Domaine de la Commanderie’s Médiévale Cabernet Franc 2018 (AOP Chinon), exported through Flodivins in the town of Sevremoine, was a classic example of the grape. Two Cab Franc specialists that also impressed were Joel Taluau & Thierry Foltzenlogel and Domaine Nau Frères, who each exhibited three different labels from AOC Saint Nicolas Bourgueuil and AOP Bourgueil. Domaine de la Belle Etoile’s AOP Anjou Brissac Village 2018 Cabernet Franc was another to show well, while the same producer made a very quaffable Rosé from Pineau d’Aunis and Gamay. The three other rosés exhibited were made from Pinot Gris, Pinot Noir and Cab Franc/Grolleau.
A raft of impressive sparkling wines were spearheaded by Maison Louis de Grenelle, a bubbly specialist based in Saumur. Their three non-vintage labels, all aged in tuffeau stone cellars, were a Crémant de Loire named ‘Louis Bio’ (a blend of organically-farmed Chenin Blanc, Chardonnay, Grolleau and Pinot Noir), and a pair of AOP Saumur sparklings: the Grande Cuvée white (Chenin Blanc and Chardonnay) and a 100% Cabernet Franc Rosé called ‘Corail.’
Other sparkling producers to catch the eye were Domaine des Pierrettes (AOP Touraine) and Château d’Avrillé in Anjou (AOP Crémant de Loire). Three AOP Vouvray estates, Domaine de La Racauderie, Domaine du Clos de l’Epinay and Domaine de la Chataigneraie also stood out, the latter imaginatively labelling their Chenin Blanc fizz ‘Sparkling Bubbles Kiss.’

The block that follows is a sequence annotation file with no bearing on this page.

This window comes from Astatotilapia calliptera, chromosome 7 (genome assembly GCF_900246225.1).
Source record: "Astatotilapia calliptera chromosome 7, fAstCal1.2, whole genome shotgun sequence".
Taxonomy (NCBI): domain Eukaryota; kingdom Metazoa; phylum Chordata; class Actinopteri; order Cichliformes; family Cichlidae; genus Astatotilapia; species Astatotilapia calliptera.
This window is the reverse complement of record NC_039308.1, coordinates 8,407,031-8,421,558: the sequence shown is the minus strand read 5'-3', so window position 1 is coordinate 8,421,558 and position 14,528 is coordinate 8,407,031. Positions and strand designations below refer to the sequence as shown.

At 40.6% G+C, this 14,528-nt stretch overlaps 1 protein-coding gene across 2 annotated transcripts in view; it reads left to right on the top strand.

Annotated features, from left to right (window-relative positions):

There were many good examples of lively, scented Muscadet from the Sèvre-et-Maine region, notably Domaine de la Potardiere, Domaine Delaunay and Jean Aubron. Also making a good impression was Château de la Grange Barbastre in the newish Côtes de Grand Lieu (first recognised in 1994), which has the most maritime influence of all Muscadet regions. The Goulaine family has been making wine there since 1777, with Victor Goulaine having just taken over from his father Baudouin, who was vigneron for nearly 40 years. His IGP Val de Loire Chardonnay also showed well.